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Thu Dec 10, 2020, 07:33 PM

This is what a supernova sounds like, according to NASA [View all]

By Brandon Specktor - Senior Writer 11 hours ago

NASA's new project turns up the volume on space's most extreme phenomena.

The Crab Nebula sounds oddly beautiful.
(Image: © NASA)

In space, nobody can hear you scream — or explode, or collapse, or slowly collide with a neighboring galaxy. But now, thanks to a new "data sonification" program at NASA, you can at least get a sense of what some of the most extreme phenomena in the universe might sound like when converted to sound played by Earthly instruments.

To hear what that sounds like, we turn to NASA's Chandra X-ray center — which has been imaging distant galaxies with its Chandra X-ray observatory for 20 years now. (Apparently, just seeing the wonders of the cosmos was not enough for them.) In their new initiative, Chandra researchers have taken three iconic images from their archives and translated different frequencies of light into different pitches of sound.

Take the following video of the crab nebula (a supernova remnant powered by a windy neutron star). In NASA's data sonification of the nebula, X-ray light (blue and white) is represented by brass instruments; optical light (purple) is played by string instruments; and infrared light (pink) is represented by woodwinds. The pitch of each instrument family increases from the bottom of the image to the top, so many tones are audible at the same time. The sounds converge near the center of the nebula, where a rapidly swirling pulsar is blasting gas and radiation in all directions. Listen below:


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Picture Gallery » The Music of the Spheres

The Music of the Spheres

In ancient Greece, Pythagoras and his followers thought that celestial bodies made music. This diagram attempts to represent such theories about the earth’s relationship to other planets—an idea, based in physical truths and metaphysical beliefs, that the divine and poetic order of the universe could be known.

Pythagoras had already discovered the workings of musical pitch by way of vibration. In his book Fermat’s Enigma, author Simon Singh quotes fourth-century scholar Iamblichus to describe this account:

“Once, he was engrossed in the thought of whether he could devise a mechanical aid for the sense of hearing which would prove both certain and ingenious. Such an aid would be similar to the compasses, rules and optical instruments designed for the sense of sight. Likewise the sense of touch had scales and the concepts of weights and measures. By some divine stroke of luck he happened to walk past the forge of a blacksmith and listened to the hammers pounding iron and producing a variegated harmony of reverberations between them, except for one combination of sounds.” (14)

Pythagoras reportedly examined the hammers, and concluded that the hammers that were harmonious with one another shared a relationship in their respective weights—they were simple fractions such as one half or one quarter. Thus, he rationalized that 1:2 ratios produced an “octave” — the same note with a higher pitch. Other ratios produced different harmonies. This can be evidenced in string instruments, where strings of different lengths (ratios) produce different tones.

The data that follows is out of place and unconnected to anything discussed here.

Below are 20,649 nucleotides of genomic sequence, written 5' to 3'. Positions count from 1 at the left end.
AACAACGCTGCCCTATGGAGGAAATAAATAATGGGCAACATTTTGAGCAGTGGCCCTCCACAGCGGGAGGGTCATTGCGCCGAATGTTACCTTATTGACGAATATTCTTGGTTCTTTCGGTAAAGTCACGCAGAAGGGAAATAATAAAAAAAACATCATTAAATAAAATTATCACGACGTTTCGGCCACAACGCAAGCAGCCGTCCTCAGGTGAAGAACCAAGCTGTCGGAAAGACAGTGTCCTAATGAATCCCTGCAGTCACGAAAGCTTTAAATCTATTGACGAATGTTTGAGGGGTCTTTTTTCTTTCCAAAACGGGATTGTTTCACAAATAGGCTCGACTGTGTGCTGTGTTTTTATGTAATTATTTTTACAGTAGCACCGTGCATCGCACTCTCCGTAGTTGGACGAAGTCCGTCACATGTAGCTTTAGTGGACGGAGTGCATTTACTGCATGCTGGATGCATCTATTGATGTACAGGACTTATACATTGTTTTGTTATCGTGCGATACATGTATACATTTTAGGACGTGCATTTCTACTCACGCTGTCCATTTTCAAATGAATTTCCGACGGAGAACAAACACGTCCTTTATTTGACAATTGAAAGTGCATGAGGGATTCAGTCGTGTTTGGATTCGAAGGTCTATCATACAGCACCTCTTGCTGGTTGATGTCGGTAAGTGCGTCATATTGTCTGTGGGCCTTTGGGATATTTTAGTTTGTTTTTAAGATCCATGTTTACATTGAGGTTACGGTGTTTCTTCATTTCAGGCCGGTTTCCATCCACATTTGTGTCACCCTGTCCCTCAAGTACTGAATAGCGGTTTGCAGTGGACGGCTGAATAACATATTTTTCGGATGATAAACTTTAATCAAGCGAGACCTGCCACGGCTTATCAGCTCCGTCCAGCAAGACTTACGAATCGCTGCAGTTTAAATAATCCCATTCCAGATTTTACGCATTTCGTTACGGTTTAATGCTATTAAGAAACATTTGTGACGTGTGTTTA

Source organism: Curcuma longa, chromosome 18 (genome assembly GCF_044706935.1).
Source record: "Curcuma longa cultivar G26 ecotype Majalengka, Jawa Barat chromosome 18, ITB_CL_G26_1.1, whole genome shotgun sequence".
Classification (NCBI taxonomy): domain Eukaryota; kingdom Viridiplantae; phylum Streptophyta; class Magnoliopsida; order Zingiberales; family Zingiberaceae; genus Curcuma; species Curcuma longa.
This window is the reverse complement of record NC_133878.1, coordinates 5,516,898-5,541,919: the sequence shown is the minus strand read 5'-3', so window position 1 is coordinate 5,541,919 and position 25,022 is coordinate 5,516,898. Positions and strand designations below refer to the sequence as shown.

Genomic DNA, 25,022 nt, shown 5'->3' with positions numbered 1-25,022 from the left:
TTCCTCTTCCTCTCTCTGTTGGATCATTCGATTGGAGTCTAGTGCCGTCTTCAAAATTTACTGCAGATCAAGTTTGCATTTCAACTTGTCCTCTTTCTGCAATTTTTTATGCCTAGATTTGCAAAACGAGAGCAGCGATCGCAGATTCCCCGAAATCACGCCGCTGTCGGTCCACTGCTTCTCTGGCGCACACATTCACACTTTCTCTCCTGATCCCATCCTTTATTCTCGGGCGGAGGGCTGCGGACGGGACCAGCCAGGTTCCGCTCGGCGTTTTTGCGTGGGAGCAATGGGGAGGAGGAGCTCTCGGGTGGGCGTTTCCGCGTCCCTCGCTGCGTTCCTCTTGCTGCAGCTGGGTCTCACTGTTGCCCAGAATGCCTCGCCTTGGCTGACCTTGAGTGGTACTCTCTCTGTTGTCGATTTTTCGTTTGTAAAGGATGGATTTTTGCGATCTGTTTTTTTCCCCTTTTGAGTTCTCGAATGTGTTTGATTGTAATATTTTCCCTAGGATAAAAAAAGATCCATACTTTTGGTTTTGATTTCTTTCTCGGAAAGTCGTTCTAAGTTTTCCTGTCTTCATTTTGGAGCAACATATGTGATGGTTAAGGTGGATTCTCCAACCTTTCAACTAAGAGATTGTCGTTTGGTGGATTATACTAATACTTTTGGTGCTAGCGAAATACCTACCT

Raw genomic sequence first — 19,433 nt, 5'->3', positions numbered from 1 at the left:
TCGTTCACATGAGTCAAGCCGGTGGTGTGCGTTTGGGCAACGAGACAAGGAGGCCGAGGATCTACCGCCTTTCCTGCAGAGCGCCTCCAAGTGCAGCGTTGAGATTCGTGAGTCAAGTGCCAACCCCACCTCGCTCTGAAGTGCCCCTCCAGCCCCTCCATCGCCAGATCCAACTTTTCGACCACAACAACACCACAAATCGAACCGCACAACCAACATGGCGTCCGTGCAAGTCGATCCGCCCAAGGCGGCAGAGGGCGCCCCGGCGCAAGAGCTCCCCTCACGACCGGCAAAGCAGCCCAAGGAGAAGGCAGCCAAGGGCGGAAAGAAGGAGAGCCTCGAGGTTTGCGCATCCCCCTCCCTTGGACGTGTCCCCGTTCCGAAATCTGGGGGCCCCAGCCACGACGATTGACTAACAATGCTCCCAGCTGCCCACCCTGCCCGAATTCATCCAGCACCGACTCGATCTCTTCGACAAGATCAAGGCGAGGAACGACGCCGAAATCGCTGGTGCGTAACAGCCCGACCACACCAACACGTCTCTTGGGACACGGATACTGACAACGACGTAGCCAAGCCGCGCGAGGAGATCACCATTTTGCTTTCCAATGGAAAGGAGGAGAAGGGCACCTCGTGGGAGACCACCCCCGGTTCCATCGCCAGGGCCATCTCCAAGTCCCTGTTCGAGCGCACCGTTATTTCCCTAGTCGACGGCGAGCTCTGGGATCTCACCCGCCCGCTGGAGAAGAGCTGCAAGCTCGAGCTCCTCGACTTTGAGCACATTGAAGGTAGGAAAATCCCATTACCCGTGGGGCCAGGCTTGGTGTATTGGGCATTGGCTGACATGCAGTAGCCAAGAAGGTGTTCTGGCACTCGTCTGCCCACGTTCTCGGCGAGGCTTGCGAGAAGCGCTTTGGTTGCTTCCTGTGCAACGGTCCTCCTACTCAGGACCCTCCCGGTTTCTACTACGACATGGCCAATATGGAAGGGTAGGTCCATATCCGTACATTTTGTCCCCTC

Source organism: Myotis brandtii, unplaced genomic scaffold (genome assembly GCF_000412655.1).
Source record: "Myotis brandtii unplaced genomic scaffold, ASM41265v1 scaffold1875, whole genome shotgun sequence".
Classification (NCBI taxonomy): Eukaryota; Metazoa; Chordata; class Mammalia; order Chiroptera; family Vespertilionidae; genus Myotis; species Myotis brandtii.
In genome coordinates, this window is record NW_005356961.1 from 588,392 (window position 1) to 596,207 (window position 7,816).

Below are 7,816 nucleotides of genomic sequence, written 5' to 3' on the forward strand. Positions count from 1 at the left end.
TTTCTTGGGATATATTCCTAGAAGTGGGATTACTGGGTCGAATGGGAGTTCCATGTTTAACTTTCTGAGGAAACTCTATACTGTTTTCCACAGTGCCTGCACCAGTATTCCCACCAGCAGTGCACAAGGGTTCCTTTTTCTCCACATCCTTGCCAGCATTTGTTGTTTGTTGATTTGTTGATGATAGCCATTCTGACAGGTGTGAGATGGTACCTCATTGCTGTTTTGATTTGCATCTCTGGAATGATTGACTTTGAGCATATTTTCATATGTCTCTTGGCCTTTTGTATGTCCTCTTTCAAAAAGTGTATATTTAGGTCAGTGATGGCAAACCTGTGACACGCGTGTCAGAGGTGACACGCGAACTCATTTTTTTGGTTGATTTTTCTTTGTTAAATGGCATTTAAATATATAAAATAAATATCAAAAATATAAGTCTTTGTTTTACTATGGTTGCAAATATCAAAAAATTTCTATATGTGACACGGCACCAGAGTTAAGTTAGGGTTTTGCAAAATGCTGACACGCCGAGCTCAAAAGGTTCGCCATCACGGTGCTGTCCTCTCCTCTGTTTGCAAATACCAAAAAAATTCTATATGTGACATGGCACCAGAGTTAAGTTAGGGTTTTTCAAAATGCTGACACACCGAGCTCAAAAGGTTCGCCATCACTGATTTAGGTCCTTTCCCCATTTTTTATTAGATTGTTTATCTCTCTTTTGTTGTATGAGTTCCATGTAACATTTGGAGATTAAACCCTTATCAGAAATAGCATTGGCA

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3.7 Music of the Spheres and the Lessons of Pythagoras


At this point, we have covered a number of topics and some history of physics, so it is important to step back and understand where we are before going on.

I. Using simple mathematics, Pythagoras was able to describe the basis of almost all musical scales, including the pentatonic, the Western, the chromatic and the Arabic scales. This shows the power and excitement of science. For the first time, Pythagoras could answer the question, WHY? Why are these notes and scales special? The answer is that they are formed in a simple, systematic, and mathematical manner. Most importantly, Pythagoras showed that the notes are not random or arbitrary and that they could be understood on a deeper level.

II. Pythagoras�s discoveries bring up a deeper �psychology� question: scales were first developed by ear: we � and the Neanderthals � choose these particular notes before there was any understanding of mathematics or physics. The notes were chosen simply because they were pleasing to the ear. But, as it turns out, the scales also follow basic mathematical constructs. So the question is, what does this say about our likes and emotions? Is there a mathematical/physical basis to them, as well?

III. The power of spectroscopy. What Pythagoras did was look a physical system (the musical scale), found characteristic frequencies (pitches/notes) and found simple mathematical relationships between the frequencies (ratios of 3/2, for example). This process actually became a fundamental part of physics, and modern physics, in particular.


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